‘National entity’ of course being a convenient unit of government the the EU Commission will of course disband as soon as it becomes expedient to do so. Ask the British.

    • Cynic says:

      To the ruling PP party – founded by people who were part of the Dictatorship – there is no hesitation about that: a fist, boot and a lie are always the first options.

      Their voters are simply lapping this up: on the Right-wing news sites, they are only disappointed that the Catalans haven’t been given more of a kicking and the [politicians thrown in jail. Even the old Liberal/Socialist paper El Pais is joining in.

      There is little conception of civil liberties as the guarantor for all, in Spain: party politics comes first. Seeing your enemies screwed is the greatest of pleasures…..

      • RR. says:

        A few Religious Thinkers openly rebelled against the idea of Hell.
        The reason being that so many took joy in the thought that all
        those who disagreed with them would endlessly burn for their
        willingness to disagree.
        In the land where the Inquisition Flourished, should we wait for
        sympathy from those in Madrid, for those in Catalonia that disagree with them???

        (And thank you Mr. Quijones,
        For Your Excellent Work.)

        • Cynic says:

          Good point: as late as the Civil War, the people in our part of Spain actually had the restoration of the Inquisition as a war-aim…..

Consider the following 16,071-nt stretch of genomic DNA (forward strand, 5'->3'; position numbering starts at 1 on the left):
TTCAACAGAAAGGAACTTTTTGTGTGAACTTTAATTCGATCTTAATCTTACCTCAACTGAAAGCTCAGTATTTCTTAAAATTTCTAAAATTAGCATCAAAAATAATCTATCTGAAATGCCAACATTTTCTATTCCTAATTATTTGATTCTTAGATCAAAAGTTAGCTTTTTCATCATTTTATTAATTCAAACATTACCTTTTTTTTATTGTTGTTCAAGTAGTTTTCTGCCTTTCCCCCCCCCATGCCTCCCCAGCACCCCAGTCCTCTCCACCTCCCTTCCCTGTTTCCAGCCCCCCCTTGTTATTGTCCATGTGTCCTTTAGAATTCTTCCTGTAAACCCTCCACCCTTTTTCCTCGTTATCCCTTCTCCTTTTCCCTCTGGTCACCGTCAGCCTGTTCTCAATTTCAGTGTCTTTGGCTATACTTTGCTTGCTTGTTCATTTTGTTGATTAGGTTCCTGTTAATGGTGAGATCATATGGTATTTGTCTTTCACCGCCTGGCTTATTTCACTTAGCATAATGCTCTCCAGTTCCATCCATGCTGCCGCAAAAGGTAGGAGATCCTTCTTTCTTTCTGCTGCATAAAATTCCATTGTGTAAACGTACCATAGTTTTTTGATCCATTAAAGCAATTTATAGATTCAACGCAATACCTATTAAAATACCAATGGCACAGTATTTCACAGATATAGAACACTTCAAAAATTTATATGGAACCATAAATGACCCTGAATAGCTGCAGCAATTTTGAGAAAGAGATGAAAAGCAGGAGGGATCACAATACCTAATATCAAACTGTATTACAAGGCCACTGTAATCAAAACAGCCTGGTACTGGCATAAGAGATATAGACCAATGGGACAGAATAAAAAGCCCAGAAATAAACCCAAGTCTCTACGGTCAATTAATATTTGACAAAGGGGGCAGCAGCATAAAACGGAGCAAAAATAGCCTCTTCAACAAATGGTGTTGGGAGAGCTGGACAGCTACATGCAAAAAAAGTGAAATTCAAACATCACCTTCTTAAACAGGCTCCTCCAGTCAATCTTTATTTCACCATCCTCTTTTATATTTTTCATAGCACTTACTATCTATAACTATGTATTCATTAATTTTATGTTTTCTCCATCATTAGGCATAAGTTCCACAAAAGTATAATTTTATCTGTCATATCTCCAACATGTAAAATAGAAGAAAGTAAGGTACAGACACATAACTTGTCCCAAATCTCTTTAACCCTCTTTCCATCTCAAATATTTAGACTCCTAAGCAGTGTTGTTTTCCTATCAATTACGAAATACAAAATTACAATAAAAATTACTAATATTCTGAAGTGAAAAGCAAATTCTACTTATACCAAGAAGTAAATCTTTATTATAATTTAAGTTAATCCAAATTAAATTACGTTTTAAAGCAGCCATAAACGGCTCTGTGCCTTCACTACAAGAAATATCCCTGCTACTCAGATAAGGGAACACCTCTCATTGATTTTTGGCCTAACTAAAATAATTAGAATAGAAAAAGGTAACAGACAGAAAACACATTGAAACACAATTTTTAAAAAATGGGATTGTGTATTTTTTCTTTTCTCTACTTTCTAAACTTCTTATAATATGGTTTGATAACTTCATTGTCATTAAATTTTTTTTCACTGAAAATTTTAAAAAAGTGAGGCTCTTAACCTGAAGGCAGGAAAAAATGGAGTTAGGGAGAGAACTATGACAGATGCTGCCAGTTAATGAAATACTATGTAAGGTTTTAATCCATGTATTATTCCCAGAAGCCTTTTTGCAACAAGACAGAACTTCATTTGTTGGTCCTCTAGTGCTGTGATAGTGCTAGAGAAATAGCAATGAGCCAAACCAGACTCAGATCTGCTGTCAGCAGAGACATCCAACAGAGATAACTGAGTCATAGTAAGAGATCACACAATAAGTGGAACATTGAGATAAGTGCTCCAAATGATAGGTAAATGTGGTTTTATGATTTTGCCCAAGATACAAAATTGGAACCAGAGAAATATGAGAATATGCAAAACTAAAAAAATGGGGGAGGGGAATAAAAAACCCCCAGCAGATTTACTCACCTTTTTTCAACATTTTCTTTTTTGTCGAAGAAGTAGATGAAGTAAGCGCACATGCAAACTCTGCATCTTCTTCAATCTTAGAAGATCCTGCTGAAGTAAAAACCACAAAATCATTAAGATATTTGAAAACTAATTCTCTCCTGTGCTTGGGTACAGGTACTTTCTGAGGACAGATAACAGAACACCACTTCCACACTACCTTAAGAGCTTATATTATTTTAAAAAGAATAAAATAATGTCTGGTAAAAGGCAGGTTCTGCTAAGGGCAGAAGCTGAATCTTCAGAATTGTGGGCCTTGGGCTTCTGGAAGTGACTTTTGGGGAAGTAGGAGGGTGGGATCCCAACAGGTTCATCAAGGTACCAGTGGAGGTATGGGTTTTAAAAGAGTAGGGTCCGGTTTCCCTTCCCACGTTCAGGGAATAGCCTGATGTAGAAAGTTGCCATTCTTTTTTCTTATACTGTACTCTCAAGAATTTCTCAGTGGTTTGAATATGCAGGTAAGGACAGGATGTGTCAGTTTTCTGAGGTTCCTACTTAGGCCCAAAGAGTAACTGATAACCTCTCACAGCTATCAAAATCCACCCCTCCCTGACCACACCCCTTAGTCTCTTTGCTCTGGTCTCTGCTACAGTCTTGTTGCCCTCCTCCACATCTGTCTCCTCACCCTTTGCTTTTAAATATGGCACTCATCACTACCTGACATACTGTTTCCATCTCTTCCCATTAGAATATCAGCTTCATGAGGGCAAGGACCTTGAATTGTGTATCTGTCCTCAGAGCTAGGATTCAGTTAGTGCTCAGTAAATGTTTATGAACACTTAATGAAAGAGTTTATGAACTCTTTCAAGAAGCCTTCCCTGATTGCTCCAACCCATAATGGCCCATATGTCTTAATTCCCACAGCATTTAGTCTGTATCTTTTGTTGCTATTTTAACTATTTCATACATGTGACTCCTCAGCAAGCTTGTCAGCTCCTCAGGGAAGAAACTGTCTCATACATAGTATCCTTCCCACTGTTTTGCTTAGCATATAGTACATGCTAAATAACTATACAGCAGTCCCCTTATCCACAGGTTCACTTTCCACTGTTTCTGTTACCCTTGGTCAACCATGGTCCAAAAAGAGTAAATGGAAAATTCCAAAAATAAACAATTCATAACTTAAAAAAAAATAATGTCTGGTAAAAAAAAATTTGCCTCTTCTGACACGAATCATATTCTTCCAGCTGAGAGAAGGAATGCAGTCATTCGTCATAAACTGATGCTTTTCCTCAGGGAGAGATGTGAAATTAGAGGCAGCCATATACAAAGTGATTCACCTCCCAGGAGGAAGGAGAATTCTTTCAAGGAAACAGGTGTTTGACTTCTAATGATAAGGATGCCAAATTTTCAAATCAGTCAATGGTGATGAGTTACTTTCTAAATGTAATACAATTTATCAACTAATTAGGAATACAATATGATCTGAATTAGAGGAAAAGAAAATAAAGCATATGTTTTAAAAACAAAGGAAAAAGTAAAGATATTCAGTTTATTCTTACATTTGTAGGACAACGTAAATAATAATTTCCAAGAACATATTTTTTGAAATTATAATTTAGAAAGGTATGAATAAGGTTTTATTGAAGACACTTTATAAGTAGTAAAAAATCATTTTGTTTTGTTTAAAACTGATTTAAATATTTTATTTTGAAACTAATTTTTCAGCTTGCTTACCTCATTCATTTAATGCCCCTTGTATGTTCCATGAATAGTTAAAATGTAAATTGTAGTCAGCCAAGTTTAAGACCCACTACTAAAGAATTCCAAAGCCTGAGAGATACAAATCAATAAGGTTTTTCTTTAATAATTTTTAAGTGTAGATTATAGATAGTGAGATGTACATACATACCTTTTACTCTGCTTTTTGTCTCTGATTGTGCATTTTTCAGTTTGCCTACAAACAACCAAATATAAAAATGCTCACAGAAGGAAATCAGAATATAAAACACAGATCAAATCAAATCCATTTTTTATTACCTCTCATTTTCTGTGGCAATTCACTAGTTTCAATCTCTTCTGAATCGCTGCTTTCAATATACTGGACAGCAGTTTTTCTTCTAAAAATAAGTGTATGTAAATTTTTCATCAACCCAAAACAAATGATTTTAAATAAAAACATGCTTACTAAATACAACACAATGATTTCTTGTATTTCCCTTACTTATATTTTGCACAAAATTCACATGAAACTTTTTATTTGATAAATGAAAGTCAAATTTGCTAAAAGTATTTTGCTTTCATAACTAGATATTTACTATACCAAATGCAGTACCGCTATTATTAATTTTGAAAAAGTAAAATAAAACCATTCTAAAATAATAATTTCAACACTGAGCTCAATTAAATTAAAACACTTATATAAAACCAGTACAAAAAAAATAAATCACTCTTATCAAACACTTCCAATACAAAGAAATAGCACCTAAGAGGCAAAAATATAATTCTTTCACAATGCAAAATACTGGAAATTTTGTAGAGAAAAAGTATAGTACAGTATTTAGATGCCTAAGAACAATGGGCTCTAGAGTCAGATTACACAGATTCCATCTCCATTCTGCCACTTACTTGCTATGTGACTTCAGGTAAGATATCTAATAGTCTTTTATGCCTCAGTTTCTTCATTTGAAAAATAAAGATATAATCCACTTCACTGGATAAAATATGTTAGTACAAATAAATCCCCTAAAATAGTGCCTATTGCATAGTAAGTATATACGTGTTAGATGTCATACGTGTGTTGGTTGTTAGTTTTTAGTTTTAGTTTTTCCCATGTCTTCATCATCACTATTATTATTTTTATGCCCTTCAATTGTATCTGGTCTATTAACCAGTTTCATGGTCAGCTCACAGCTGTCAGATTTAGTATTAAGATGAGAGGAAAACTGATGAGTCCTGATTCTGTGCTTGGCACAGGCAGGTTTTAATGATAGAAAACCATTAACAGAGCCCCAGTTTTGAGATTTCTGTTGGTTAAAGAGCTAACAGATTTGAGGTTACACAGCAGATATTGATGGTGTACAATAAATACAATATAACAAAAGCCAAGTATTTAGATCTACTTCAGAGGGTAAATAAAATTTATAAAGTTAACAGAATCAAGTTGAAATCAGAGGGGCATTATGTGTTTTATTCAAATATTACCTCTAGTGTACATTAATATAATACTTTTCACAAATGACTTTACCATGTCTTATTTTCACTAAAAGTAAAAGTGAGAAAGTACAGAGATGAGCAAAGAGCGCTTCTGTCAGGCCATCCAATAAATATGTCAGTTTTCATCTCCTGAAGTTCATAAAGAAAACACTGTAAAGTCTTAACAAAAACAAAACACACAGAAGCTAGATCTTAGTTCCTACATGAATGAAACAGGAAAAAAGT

5. Mark says:

    If people of Catalonia voted YES , respect that vote and let them go.
    Isn’t that what is democracy about?

    • MC says:

      Fuck democracy, that only works when it is aligned with the right kinds of interest, big brother knows best. Otherwise, send in the tanks.

      • Alistair McLaughlin says:

        It’s only democracy when the vote goes the way the ruling elite needs it to go. If not, it’s called “populism”, which, we’re told, is very very bad.

        Exhibit A: A rejection of Brexit would have been held up as a shining example of democracy of the highest form. A model for the civility and progressiveness of the New Europe. The Brexit victory, however, was and still is denigrated as the knee-jerk reaction of small-minded populist bigots.

        See how that works? Vote how you’re told to vote, and all will be fine. All animals are equal, but some animals are more equal than others.

        • IwasGnarth says:

          Exhibit A. How succinct. How accurate. In the end, though, the denigration and possible non-delivery is likely to really wind up the second* stroppiest population in the developed world.

          * I believe the French presently hold the title.

        • fallingman says:

          Exactly. Perfectly said.

  6. R Davis says: